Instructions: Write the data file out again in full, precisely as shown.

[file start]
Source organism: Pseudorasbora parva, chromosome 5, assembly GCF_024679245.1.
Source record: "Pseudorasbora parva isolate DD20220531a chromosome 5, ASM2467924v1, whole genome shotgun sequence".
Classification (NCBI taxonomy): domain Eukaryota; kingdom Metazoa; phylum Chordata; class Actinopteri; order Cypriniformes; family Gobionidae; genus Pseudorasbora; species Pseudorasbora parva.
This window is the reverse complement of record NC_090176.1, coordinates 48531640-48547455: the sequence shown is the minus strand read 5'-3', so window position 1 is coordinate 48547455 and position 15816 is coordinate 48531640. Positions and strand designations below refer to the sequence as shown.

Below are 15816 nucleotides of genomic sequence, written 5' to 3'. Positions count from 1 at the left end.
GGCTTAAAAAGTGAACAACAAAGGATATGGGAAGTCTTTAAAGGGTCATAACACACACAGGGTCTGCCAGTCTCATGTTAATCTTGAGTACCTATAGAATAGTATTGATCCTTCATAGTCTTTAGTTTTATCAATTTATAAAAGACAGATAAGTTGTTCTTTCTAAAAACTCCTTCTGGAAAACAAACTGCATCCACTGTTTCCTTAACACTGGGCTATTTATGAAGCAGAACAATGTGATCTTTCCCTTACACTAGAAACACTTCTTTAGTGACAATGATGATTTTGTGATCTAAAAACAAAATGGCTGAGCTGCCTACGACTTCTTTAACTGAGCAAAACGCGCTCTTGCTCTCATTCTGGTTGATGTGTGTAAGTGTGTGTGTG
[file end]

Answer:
Source organism: Pseudorasbora parva, chromosome 5, assembly GCF_024679245.1.
Source record: "Pseudorasbora parva isolate DD20220531a chromosome 5, ASM2467924v1, whole genome shotgun sequence".
Classification (NCBI taxonomy): domain Eukaryota; kingdom Metazoa; phylum Chordata; class Actinopteri; order Cypriniformes; family Gobionidae; genus Pseudorasbora; species Pseudorasbora parva.
This window is the reverse complement of record NC_090176.1, coordinates 48531640-48547455: the sequence shown is the minus strand read 5'-3', so window position 1 is coordinate 48547455 and position 15816 is coordinate 48531640. Positions and strand designations below refer to the sequence as shown.

Below are 15816 nucleotides of genomic sequence, written 5' to 3'. Positions count from 1 at the left end.
GGCTTAAAAAGTGAACAACAAAGGATATGGGAAGTCTTTAAAGGGTCATAACACACACAGGGTCTGCCAGTCTCATGTTAATCTTGAGTACCTATAGAATAGTATTGATCCTTCATAGTCTTTAGTTTTATCAATTTATAAAAGACAGATAAGTTGTTCTTTCTAAAAACTCCTTCTGGAAAACAAACTGCATCCACTGTTTCCTTAACACTGGGCTATTTATGAAGCAGAACAATGTGATCTTTCCCTTACACTAGAAACACTTCTTTAGTGACAATGATGATTTTGTGATCTAAAAACAAAATGGCTGAGCTGCCTACGACTTCTTTAACTGAGCAAAACGCGCTCTTGCTCTCATTCTGGTTGATGTGTGTAAGTGTGTGTGTG